City People

HECTOR SANTS announced another slew of signings to Donaldson, Lufkin & Jenrette's pan-European equities operation at the weekend, taking the division's headcount to more than 300. When the former UBS man joined DLJ last September as global head of international equities the American investment bank had a fraction of that, and just 15 months ago none at all.

But the break-neck pace of DLJ's expansion in European equities will not mean a dilution of DLJ's culture, Mr Sants insists. This is a tricky subject; other investment banks (think of Deutsche Bank after it bought Morgan Grenfell) have stumbled when hiring large numbers of people from rivals. "It's a major challenge", Mr Sants admits.

The latest hiring spree started with Christophe Adam and Claire Monard, who will join DLJ's Paris office from Credit Commercial de France and Caisse des Depots et Consignations respectively. DLJ's Frankfurt office is getting Gunnar Janssen from CSFB, who will join Reto Bodenmann who came from JP Morgan in May.

The London base has also been beefed up, with Pierre Iseux from BT.Alex Brown, Michael Murphy from Merrill Lynch and Nicola Cain from Dresdner Kleinwort Benson.

Mr Sants says there may be further hirings in Milan and Madrid. DLJ is also well into building up a convertibles group and a portfolio trading group in London. Whether this huge investment will pay off, only time will tell.


A COLLEAGUE of mine was filling out his expenses - as one does - when he espied on a taxi receipt a declaration of support for "The UK Independence Party". The receipt became a mini-banner: "Keep the pounds forever. Leave the EU. Phone 0171 636 3819."

Whatever next? I had that Romano Prodi in the back of my cab once...


NEXT TIME you open one of those little plastic cartons of cream to put into your cup of tea during a train journey, think of Simon Ashton. The 39-year-old former accountant has just been appointed chief executive of the largest maker of cream "minipots" in Europe.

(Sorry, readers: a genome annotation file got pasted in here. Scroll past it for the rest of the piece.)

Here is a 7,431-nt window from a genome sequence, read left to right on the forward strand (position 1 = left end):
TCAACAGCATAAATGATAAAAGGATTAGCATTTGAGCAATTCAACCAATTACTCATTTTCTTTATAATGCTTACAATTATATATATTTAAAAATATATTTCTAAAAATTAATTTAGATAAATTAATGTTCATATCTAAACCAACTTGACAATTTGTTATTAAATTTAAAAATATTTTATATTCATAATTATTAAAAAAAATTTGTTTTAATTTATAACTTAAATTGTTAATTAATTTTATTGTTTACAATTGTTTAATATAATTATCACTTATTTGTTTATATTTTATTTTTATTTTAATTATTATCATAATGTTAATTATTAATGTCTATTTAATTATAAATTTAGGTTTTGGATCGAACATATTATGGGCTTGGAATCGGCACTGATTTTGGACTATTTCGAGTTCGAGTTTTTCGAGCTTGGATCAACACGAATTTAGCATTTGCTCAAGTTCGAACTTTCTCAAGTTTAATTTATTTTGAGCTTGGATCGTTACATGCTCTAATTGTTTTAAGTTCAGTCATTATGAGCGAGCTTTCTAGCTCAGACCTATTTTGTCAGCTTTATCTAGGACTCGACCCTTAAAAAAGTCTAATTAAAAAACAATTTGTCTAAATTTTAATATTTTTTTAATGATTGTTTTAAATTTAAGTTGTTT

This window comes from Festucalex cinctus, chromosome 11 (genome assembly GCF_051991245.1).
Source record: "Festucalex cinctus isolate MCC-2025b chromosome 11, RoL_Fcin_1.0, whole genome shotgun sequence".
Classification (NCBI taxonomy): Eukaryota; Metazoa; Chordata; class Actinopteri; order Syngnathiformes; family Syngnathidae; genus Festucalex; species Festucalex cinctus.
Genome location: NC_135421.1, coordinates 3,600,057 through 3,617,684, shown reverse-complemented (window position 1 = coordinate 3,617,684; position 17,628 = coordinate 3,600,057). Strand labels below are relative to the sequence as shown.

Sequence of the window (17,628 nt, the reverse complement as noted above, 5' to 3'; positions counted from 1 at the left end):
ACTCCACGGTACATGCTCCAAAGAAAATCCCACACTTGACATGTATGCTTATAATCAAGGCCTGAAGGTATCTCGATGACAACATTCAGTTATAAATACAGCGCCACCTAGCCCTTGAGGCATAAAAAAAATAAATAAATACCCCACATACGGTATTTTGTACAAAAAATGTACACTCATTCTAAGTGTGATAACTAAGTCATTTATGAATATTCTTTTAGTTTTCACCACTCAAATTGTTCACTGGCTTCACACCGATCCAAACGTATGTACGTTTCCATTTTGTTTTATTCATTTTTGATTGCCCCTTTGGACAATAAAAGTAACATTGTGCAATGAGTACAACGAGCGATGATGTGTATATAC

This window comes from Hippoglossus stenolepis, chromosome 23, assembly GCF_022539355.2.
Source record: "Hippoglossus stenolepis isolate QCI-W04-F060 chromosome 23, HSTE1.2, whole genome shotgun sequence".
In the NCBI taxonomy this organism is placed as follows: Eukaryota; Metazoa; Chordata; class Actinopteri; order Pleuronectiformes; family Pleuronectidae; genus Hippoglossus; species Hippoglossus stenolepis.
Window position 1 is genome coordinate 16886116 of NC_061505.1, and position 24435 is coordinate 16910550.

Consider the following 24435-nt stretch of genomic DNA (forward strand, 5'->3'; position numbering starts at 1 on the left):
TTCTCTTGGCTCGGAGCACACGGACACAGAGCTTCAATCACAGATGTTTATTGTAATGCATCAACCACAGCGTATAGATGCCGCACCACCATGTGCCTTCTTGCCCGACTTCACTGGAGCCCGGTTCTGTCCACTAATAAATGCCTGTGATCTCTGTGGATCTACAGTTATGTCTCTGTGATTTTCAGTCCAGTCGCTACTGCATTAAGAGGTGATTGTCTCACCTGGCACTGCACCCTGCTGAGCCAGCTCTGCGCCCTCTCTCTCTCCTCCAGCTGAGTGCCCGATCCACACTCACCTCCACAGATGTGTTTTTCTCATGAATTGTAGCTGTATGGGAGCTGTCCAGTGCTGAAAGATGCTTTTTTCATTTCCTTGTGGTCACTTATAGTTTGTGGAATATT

But it is doubtful that you will have heard of his new employer, Pritchitt Foods, since it is privately owned. It runs a large dairy manufacturing plant near Belfast and its Kent head office is named Comelle House, after its soft ice cream. Mr Ashton, a newcomer to the dairy industry, has worked in textiles for Courtaulds, in the automotive industry, office furnishings and chemicals. Oh, and he is also a former hockey international. He represented England at under-16 level, playing in goal, before a heavy ball shattered his jaw. He now concentrates on mountain biking, wine and theatre.


ESTATE AGENT Knight Frank last week received an offer on the UK's most expensive house for sale on the open market,15a Kensington Palace Gardens. How close it was to the pounds 35m asking price, agent Richard Crosthwaite will not say. "It was from a European. I had never heard of him. Our local office is checking him out."

The property is not to everyone's taste. Estates Gazette sniped "the Greta Garbo exterior masks a Diana Dors interior."

Meanwhile, steps have been taken to ensure the buyer will get more that a dirty brown envelope stuffed with instructions in Japanese on how to operate the boiler. Down in the wine cellar lie a couple of shelves filled with 18 - yes 18 - lever-arch files, stuffed with plans of the heating and plumbing and air-conditioning systems. They will be needed. The boiler room looks like it could power a small ship.

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